Wearing Chinese robes, I returned to Taiping, and there and in other places where I’d stayed before, some people were somewhat upset and disappointed with me, as if I had betrayed them. Their reaction was quite surprising, as I had changed only the form; my ideas were basically the same as before, as most people who have known me a long time would probably affirm. They had staked quite a lot in the name-and-form of Theravada Buddhism, and without waiting to listen to my reasons for my change of form, regarded me as a traitor to their cause. Well, I have no regrets about changing, and if they could/can see no further than the outer appearance, that is their problem, not mine.

Over the years, I observed that Mahayana monks are more tolerant of their Theravada counterparts, and welcome them to stay in their temples and monasteries, while the converse is seldom so. I have spent most of my time since 1976, therefore, in Mahayana temples, where conditions are more conducive to me.

After my change of dress, someone advised me not to visit the monk who had ordained me in Penang, as— he said— he wouldn’t be happy. "Why not?" I said; "I’ve done nothing wrong by changing." So I went to see him and paid my respects. True, he wasn’t very pleased at my appearance, but neither was he displeased; he only remarked upon me wearing pants rather than a sarong.

I did not see him again for many years, and now he is no longer a monk. Why he disrobed I do not know, nor do I care, but I do know that he got a lot of trouble from certain people at the Meditation Center that he was instrumental in establishing in Penang; they showed their gratitude to him by making things hard for him. Anyway, I had wanted to see him again for many years, as I still respected him and was grateful to him for his kindness and assistance to me when I needed it. So, finally, in 1994, when I was in Kuala Lumpur, I learned that he was there, too, and went to see him. I found him little changed since I last saw him seventeen years before, except that he was no longer in monks’ robes. Our meeting was quite cordial, and I was happy to see him again, just as I was to see my old primary-school teacher in England some years earlier. If he was again unable to resist saying something about my dress it was probably because of his being insularly Thai. I replied that it is not important, being both impermanent and non-self. For my part, I made no mention about his change of dress. He did not ask me to speak at the center where he gives instruction in meditation, but I was neither surprised nor disappointed by that.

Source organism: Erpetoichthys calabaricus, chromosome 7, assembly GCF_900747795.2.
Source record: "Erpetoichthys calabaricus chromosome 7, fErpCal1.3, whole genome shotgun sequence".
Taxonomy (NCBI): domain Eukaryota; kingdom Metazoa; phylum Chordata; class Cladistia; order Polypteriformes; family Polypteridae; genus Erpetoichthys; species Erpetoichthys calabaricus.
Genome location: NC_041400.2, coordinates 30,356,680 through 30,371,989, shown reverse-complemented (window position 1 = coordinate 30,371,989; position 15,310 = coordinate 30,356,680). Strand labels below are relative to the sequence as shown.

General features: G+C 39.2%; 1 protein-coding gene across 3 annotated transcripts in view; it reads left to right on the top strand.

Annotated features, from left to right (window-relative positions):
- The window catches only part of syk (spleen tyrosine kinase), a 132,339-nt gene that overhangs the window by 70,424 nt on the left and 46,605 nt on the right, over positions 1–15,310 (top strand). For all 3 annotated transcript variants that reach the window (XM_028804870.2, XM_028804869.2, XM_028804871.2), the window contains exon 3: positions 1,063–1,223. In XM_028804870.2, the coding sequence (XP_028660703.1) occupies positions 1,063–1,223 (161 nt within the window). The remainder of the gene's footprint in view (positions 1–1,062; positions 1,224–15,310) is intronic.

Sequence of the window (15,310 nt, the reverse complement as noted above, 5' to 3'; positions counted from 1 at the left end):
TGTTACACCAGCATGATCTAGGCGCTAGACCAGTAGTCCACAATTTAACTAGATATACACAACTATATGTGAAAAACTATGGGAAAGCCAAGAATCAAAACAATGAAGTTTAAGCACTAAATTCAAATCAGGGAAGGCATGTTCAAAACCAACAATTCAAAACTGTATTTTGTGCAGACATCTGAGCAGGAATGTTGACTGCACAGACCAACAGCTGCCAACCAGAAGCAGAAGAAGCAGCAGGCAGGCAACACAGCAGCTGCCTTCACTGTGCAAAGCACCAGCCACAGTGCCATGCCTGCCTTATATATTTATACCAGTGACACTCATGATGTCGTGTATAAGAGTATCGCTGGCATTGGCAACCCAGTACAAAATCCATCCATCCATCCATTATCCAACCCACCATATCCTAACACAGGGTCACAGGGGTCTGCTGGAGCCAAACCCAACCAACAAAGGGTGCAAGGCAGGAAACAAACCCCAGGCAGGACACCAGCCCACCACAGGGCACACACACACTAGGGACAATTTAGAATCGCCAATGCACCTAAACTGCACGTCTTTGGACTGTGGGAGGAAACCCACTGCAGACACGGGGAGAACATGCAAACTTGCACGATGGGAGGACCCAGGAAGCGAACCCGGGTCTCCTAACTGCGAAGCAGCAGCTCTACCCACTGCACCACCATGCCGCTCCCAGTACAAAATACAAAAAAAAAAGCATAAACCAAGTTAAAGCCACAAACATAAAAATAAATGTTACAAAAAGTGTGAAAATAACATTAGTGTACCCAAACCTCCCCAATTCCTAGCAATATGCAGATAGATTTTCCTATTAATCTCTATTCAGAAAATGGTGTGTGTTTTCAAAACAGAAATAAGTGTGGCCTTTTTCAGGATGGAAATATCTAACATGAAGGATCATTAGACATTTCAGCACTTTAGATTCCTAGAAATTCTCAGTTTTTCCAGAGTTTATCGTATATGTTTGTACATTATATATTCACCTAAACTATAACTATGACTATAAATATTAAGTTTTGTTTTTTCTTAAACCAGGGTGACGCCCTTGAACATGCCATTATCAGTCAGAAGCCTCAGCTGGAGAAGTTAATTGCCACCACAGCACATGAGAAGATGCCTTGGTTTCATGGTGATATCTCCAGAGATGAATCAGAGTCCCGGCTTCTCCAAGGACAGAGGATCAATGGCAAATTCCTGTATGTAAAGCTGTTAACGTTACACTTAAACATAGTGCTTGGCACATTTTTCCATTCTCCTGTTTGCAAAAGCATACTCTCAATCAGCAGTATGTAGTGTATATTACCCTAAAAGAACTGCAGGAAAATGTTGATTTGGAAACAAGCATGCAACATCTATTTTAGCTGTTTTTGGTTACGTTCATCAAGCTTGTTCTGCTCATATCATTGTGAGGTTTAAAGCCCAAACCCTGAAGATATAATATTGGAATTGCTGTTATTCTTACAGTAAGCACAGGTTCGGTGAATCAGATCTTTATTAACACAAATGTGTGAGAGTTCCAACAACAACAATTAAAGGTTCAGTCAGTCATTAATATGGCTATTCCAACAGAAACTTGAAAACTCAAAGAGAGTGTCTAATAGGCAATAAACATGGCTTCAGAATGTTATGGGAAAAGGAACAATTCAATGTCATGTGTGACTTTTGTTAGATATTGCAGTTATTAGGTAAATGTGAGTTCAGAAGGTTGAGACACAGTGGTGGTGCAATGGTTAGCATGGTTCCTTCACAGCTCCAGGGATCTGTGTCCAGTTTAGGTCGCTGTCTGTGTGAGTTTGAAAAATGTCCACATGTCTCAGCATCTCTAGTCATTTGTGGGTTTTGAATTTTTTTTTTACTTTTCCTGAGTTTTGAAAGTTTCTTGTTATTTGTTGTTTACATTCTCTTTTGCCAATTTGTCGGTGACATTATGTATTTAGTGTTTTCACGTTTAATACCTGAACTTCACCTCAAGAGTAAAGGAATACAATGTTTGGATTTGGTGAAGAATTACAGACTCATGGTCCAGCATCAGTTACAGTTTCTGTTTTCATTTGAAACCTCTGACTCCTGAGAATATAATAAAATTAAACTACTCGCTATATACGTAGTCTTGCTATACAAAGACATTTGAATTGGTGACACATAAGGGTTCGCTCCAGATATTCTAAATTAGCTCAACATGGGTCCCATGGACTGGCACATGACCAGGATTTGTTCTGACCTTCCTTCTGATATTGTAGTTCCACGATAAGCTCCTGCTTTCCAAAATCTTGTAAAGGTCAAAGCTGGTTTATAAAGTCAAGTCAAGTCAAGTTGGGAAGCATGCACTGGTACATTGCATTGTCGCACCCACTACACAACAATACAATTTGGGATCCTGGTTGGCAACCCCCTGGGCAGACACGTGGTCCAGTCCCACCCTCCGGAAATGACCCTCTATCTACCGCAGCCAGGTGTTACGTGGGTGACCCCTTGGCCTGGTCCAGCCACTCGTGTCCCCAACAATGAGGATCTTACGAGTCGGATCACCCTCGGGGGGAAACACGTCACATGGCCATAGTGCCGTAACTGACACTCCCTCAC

Why are we so attached to appearances? If, by wearing a certain kind of dress one could become enlightened, we could dress monkeys in such clothes and expect enlightenment of them! Alas, how can we avoid disappointment like this? It is worth thinking about how the Buddha might have been dressed when He attained Enlightenment under the Bodhi-tree. We don’t know how He looked, of course, but it is unlikely He was wearing the kind of robes that Theravada monks now wear; He was probably clad in rags, and very lightly clad, at that!

So, what is the purpose of robes anyway? Is this not a valid question? We have just debunked the idea that merely by wearing robes one becomes automatically enlightened, so what is the purpose? Do they necessarily make one better than people who do not wear robes? Again, no. Then?

< Previous  -   Next>


Home  -   Against The Stream  -   As It Is  -   Because I Care  -   Behind The Mask  -   Boleh Tahan -   Just A Thought -   Let Me See  -   Lotus Petals  -   Not This, Not That  -   Parting Shots  -   Ripples Following Ripples  -   So Many Roads  -   This, Too, Will Pass  -   Wait A Minute!  -   Your Questions, My Answers  -   Download  -   Funeral  -   Links  -   Contact
© 2005 UNIVERSAL DHARMA